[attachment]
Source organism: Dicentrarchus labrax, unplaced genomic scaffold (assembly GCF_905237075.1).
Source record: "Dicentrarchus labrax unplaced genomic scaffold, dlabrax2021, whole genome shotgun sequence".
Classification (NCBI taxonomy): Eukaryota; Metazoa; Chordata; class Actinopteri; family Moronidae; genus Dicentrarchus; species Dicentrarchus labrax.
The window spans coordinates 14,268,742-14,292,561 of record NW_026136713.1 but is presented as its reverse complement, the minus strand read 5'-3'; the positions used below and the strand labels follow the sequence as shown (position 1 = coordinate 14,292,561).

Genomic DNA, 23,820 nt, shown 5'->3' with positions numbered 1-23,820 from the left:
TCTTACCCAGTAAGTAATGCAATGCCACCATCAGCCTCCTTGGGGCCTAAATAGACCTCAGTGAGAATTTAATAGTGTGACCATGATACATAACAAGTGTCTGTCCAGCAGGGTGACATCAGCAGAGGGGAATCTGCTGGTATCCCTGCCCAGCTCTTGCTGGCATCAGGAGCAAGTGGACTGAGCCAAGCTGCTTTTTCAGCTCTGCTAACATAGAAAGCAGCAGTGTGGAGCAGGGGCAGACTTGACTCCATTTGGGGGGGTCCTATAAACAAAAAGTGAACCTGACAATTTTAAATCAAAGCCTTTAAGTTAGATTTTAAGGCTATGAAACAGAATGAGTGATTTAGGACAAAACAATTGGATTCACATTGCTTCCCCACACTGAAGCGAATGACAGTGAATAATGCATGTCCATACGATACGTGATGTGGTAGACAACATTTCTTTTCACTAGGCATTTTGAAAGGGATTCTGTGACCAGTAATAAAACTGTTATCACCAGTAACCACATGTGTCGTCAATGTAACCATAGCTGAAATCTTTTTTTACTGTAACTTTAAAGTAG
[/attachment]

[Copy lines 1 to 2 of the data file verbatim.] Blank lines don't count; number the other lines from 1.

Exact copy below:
Source organism: Dicentrarchus labrax, unplaced genomic scaffold (assembly GCF_905237075.1).
Source record: "Dicentrarchus labrax unplaced genomic scaffold, dlabrax2021, whole genome shotgun sequence".